3. Star all the images you are going to edit on the iPad.
  4. After you edit all the starred images, the goal is to simply copy over all other images and only copy over the settings from the edited images.
  5. Connect your iPad to your desktop or laptop that contains Lightroom Classic CC.
  6. Fire up Lightroom Classic CC and import all the images from the iPad directly. You will notice that only RAW files are copied and none of the edits are preserved. This is normal, because you are not importing from Lightroom CC, but rather from the iPad’s internal memory that does not contain any of the edits.
  7. After all the images are successfully imported, click the “Filter” icon in Lightroom CC, then touch the icon in front of the stars until it becomes “smaller or equal to”. Without any stars selected, this will show all the images that you have not starred before. These are the images we will be deleting, so make sure that these images are indeed unedited. Mass select all these photos and click “Delete” to delete them from Lightroom CC’s storage.
  8. Now go ahead and resume the Cloud sync. At this point, only the images that you edited on the iPad will be uploaded to the cloud. When Lightroom Classic CC syncs and downloads the images, it will see that they are already present, so instead of re-downloading the files, it will simply create a virtual copy with the all the changes you’ve made in Lightroom CC.
  9. Once everything syncs up between Lightroom Classic CC and Lightroom CC, if you want to free up all the space on your iPad Pro, go ahead and delete all the RAW files using the Photos app on your iPad.

The above process is far from ideal. You will end up with virtual copies and the changes won’t be simply copied over to the existing RAW files. If this annoys you, there is really not much you can do aside from copying settings from virtual copies, pasting them into RAW files, then deleting the virtual copies…one by one. Also, there is nothing you can do about uploading images to the cloud – the ones you actually care about preserving, you will need to let sync. I wish Adobe provided a way to save and export changes from Lightroom CC, so that you can just sync the settings, but unfortunately, there is no way to do that as of today.

Still, the above workaround does work and it can save you hours of frustration and lots of bandwidth while Lightroom CC from the iPad attempts to sync to the cloud, then back to your Lightroom Classic CC. This can be especially useful if you are working with hundreds, perhaps even thousands of RAW images.


Without a doubt, Apple’s new iPad Pro is a very impressive tablet. It has an unbelievably fast A12X Bionic processor that can surpass even a high-end laptop. It sports a very impressive GPU that can challenge a dedicated video card of a MacBook Pro. It has a sleek, compact and lightweight design with a beautiful display that provides smooth touch and Apple Pencil 2 performance. The USB Type-C port is capable of connecting many different types of devices and accessories, including USB hubs. The iOS works without any hiccups and Adobe’s Lightroom CC shows excellent performance, no matter what tools or how many adjustment layers are added to photographs. And with the upcoming full version of Adobe Photoshop, the iPad is going to become one of the top tools for graphic artists and potentially even photographers.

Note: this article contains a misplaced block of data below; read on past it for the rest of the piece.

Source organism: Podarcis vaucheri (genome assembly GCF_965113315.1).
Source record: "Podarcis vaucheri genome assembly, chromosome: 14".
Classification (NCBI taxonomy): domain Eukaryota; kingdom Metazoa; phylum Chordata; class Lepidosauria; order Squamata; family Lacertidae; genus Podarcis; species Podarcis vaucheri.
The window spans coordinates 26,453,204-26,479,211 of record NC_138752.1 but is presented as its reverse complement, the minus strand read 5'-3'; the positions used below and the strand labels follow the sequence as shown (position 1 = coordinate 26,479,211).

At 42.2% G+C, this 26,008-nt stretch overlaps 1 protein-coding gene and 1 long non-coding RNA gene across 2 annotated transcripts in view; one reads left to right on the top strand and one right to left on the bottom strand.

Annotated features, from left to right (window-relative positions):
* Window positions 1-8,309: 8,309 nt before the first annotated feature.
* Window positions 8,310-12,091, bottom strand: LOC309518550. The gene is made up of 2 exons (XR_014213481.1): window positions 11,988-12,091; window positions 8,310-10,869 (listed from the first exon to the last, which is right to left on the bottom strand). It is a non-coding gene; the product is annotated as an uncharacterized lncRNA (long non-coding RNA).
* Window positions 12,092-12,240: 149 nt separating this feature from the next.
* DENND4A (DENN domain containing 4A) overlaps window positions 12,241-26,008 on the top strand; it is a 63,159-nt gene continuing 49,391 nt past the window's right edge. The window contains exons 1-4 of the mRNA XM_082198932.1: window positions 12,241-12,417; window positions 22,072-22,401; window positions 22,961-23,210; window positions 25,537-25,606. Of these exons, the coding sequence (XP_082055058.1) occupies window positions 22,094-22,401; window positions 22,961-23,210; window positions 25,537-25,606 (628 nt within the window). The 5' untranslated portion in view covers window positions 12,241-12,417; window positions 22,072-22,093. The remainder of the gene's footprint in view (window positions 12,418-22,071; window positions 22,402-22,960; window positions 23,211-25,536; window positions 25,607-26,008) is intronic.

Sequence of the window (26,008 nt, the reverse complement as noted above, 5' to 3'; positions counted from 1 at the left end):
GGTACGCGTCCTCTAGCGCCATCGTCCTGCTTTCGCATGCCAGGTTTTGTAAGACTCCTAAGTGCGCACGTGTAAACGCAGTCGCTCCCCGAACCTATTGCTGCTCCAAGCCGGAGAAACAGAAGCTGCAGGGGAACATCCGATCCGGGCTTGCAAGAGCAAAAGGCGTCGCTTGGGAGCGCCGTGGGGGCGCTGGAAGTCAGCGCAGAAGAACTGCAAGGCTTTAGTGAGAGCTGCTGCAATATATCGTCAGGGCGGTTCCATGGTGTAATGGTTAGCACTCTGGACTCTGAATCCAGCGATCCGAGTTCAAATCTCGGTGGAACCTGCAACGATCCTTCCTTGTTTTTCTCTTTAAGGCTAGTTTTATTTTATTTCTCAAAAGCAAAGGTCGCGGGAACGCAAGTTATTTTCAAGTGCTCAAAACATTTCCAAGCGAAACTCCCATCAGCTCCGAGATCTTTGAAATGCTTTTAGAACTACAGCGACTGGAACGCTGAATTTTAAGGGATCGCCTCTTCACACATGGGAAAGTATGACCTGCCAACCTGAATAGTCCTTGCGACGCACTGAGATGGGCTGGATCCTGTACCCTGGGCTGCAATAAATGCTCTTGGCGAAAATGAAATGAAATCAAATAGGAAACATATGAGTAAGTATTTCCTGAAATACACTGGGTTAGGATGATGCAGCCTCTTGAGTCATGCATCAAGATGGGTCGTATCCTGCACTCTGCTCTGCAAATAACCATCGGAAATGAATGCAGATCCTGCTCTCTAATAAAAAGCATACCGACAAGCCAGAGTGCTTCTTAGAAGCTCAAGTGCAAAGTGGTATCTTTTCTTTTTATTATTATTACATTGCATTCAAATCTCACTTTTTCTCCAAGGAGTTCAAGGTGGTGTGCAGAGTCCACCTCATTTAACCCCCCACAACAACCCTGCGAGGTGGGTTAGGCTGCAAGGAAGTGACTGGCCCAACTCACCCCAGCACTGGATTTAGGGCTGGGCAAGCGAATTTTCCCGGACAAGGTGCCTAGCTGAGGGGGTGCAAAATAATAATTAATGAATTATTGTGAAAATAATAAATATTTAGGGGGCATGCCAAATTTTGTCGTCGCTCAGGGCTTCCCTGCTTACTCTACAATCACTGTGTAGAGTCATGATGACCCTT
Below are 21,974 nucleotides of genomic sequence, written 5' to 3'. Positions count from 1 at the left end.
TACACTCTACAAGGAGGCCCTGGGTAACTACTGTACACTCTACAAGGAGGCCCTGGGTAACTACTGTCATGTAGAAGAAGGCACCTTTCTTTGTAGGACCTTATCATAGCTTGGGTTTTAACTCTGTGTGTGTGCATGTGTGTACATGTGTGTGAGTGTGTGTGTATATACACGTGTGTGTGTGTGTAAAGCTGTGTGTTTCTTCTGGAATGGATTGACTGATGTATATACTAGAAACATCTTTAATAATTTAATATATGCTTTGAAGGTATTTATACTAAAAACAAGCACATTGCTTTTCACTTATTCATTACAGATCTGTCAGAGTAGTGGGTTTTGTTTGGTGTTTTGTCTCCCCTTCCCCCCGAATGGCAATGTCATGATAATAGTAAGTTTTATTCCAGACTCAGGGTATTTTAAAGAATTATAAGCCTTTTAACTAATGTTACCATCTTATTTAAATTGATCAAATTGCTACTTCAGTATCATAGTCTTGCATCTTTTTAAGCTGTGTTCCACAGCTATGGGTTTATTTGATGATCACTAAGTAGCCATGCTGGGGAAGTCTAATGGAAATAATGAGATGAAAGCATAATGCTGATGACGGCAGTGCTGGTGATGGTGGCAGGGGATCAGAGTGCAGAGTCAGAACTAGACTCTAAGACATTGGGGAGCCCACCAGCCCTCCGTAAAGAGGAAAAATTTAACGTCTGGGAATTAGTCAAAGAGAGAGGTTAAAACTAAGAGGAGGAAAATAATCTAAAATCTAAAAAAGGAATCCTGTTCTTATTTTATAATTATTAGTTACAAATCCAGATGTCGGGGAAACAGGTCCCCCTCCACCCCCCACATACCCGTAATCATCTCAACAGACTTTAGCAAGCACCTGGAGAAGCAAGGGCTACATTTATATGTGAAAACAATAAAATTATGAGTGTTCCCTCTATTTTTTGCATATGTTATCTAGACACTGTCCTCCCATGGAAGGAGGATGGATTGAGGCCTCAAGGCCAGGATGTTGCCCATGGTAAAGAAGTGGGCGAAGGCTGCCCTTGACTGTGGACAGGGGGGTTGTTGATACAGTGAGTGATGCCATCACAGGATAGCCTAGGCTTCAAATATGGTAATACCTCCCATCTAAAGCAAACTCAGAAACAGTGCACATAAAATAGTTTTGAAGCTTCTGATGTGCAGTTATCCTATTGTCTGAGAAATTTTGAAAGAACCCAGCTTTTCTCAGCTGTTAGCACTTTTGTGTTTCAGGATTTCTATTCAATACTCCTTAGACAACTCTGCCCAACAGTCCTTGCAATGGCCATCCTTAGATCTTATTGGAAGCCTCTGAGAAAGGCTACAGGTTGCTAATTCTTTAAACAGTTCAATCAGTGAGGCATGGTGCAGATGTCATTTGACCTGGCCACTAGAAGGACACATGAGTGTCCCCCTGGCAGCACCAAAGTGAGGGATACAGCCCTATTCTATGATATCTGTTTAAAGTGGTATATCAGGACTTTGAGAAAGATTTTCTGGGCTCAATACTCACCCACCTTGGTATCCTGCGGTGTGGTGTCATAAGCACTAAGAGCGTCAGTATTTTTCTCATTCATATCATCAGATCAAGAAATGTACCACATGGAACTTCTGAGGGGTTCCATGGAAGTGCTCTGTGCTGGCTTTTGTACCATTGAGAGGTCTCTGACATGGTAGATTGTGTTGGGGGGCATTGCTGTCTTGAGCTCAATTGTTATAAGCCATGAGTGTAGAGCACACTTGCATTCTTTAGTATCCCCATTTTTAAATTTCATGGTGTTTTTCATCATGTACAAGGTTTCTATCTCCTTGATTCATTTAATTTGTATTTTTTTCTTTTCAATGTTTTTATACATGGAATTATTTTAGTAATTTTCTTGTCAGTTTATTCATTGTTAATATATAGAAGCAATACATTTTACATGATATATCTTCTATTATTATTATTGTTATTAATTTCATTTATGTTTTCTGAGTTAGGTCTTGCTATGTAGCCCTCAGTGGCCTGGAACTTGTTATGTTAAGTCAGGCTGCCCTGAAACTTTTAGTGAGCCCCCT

Moeraki Boulders New Zealand
Edited in Lightroom CC on iPad Pro 2018
X-T20 + XC16-50mmF3.5-5.6 OIS II @ 16.7mm, ISO 200, 1/6, f/8.0

However, despite all of its strengths, the iPad Pro continues to be well…an iPad. It is by no means a laptop replacement, no matter how you spin it, requiring a lot of effort and workarounds to have a truly productive tool for photography needs. While it is great to be able to import images into the iPad Pro, edit and share them immediately on the web, working with a lot of RAW files requires plenty of storage on the device, as well as serious Internet bandwidth in order to quickly and properly sync all the files between Lightroom Classic CC and Lightroom CC. Even those who fully switch to Lightroom CC will potentially need to wait for hours until their images upload to Adobe’s cloud servers and then download to other devices. There is no way to access any kind of external storage using the iPad Pro – a serious limitation of the iOS that makes the iPad unusable for performing a basic backup of images and videos from memory cards to external drives. This by itself could be a deal breaker for many photographers out there.

I really want to love the iPad Pro and recommend it to our readers, but I really can’t. Unless you don’t shoot much, edit only a handful of images at a time and you have already switched to Lightroom CC, you should look at purchasing a real laptop that can provide all the tools you need for proper work on the go. Thankfully, there are plenty of options out there, including those from Apple. If Apple ever opens up the ability to access external storage and allows to perform basic file operations for backing up media, I might revisit the iPad Pro again. Until then, it looks like a laptop is the way to go…